If there’s one most common question I’m asked by actors I don’t represent, it’s how do I apply to an agent, ie, questions relating to what medium to use, if in writing how to draft the cover letter, CV questions, when to follow up and when not to.
So here’s my attempt at some do’s and don’t’s. These are only my opinion and might not apply to all agents, but I hope will provide at least some guidance:
1) Should I phone, write or turn up at the office?
The latter sounds like a joke, but it happens. Don’t EVER do it, unless you are already close personal friends with the agent, and even then, I wouldn’t.
If you are 100% certain that the agent knows who you are and is familiar with your work, then phoning is quite a nice way to open up conversation. If you get through straight away or your call is returned with haste, that’s a good sign.
If you’re not sure the agent is familiar with you, by phoning you risk a negative response by not giving the agent a chance to mull over your CV and think carefully. So in this instance write. I think there are probably older agents who still like hard copy letters, but I prefer to save the trees and receive email.
2) Should I use social networking?
Facebook is not ideal, because messages are sometimes lost or forgotten – though I do endeavour to always reply to anyone who uses it. Twitter is fine for short exchanges but not for the official submission.
3) How should I draft my letter?
And from here on in, the advice is simple. Less is more, cut the bumph and reduce to key information. Us agents are busy, and prioritising working for existing clients rather servicing prospective ones. So we need to be able to glance at the cover letter only briefly (which might include a swift simple reminder of when you’ve before met, or what work they might recently have seen or why you’re writing to said agent) before clicking into the CV. I open every CV I’m emailed, but the cover letter might sway how much uninterrupted attention I give the attachments.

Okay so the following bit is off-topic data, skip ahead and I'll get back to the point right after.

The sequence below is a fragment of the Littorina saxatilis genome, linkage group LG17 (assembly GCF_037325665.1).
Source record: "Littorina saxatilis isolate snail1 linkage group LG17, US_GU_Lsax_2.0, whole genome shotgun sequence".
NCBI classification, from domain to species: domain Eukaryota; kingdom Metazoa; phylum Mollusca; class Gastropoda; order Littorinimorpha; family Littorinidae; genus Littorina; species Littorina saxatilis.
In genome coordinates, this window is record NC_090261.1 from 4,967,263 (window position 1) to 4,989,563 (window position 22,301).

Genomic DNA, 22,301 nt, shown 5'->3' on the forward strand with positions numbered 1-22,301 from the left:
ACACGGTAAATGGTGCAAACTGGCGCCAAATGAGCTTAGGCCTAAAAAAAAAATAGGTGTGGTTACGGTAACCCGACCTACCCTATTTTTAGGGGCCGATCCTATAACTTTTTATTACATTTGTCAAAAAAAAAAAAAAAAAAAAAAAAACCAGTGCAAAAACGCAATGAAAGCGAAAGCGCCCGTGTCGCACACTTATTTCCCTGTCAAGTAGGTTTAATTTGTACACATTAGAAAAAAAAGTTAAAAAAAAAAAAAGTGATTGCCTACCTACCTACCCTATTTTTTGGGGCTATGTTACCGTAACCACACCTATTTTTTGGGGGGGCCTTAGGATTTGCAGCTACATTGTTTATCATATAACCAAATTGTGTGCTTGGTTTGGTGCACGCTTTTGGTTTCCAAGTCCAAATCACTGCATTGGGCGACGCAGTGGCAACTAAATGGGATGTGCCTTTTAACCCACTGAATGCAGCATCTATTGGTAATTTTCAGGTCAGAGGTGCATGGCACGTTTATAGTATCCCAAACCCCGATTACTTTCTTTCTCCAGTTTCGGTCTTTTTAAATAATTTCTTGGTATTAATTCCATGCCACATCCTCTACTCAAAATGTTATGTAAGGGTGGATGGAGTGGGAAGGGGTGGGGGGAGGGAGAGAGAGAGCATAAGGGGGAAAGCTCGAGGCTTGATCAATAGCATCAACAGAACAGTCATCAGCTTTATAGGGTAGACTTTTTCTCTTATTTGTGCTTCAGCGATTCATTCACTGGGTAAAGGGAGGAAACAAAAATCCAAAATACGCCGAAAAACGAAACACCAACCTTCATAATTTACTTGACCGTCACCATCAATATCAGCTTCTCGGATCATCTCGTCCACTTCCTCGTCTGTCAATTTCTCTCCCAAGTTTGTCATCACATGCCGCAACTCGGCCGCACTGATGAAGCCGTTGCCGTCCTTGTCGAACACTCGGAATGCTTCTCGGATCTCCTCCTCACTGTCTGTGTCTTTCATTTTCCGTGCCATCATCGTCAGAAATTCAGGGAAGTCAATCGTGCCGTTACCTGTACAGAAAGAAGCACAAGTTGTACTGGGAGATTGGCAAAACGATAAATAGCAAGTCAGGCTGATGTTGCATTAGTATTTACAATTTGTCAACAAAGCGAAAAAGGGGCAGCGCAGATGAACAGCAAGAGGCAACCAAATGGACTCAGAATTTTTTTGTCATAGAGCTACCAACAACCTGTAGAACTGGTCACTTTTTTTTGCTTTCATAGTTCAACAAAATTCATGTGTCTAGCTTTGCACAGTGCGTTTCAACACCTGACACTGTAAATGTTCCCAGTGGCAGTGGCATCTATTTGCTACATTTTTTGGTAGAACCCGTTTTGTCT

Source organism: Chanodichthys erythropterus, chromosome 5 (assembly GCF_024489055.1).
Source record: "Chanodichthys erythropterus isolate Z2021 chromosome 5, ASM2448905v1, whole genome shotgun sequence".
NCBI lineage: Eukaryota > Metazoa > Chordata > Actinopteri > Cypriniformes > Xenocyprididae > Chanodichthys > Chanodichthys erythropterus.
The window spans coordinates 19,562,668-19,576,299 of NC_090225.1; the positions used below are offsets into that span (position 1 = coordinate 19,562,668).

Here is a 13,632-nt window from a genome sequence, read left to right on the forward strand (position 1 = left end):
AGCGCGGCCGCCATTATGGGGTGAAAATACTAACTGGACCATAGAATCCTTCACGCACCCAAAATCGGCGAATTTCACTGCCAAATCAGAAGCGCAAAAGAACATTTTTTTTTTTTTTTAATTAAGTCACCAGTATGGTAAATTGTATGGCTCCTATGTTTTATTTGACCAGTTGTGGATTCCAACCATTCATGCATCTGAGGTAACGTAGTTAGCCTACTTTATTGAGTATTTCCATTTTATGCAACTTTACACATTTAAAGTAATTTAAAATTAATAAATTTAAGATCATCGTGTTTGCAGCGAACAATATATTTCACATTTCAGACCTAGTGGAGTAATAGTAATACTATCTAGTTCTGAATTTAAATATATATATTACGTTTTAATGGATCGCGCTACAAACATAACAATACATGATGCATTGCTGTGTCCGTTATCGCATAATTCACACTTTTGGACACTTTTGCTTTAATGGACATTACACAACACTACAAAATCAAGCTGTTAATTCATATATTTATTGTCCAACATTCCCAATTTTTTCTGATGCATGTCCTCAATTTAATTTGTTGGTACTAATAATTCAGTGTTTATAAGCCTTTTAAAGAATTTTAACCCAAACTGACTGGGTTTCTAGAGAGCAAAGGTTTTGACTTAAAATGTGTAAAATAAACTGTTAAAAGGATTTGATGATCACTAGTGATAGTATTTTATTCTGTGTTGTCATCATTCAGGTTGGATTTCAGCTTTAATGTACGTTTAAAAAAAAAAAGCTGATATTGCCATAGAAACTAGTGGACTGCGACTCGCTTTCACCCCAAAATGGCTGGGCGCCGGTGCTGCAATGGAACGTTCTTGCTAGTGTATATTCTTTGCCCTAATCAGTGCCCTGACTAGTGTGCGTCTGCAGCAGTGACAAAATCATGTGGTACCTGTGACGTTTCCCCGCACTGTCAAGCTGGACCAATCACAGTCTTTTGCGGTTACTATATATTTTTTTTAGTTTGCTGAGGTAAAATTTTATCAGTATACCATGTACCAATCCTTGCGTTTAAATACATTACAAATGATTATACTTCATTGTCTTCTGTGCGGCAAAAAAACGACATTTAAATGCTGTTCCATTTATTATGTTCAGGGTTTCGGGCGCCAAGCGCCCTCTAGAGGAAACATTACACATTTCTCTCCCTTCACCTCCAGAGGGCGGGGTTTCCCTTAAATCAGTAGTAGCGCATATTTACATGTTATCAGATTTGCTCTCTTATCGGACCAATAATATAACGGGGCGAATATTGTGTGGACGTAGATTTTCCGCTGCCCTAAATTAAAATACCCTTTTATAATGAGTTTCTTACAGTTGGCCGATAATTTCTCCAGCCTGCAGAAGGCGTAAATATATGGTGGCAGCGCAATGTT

4) How should I present my CV?
Cut the fillers. For me, it’s about quality not quantity. Don’t remove past credits if you think they are not what you want to headline – the agent needs to understand your journey. For instance if you are a musical actress but that wants to move into straight acting on stage and screen don’t delete your leading musical roles, it’s better the agent decides their relevance.
Always endeavour to stick to one side of A4 – unless your career has been truly long and illustrious in which case you deserve as many pages as you like!
5) How should I follow up?
I suggest you avoid chasing where possible. I’d leave for one week from submitting before, emailing just one reply perhaps copying in assistant in the unlikely event anythings gone astray. I personally wouldn’t recommend calling to chase. Once you’ve emailed a second time, copying in 1 other, you can rest assured if you don’t get a reply its unlikely you will.
Not all agencies can reply to every submission, though I’m sure every single one would like to, simply because of the sheer volume that some receive. Don’t think its laziness necessarily, it might be simple economics – there might be too many for the number of employees to be able to handle, when as I said earlier, existing clients are the priority.
I hope that helps demystify the approach, and if anyone disagrees with anything, do use the message board below, on which we encourage healthy, respectful debate. I’m sure not all advice is universal, but it’s my best attempt for advice to apply all our readers.
Good luck? (Is it bad luck to say good luck to an actor when it’s not about a performance? If so… Break a leg!).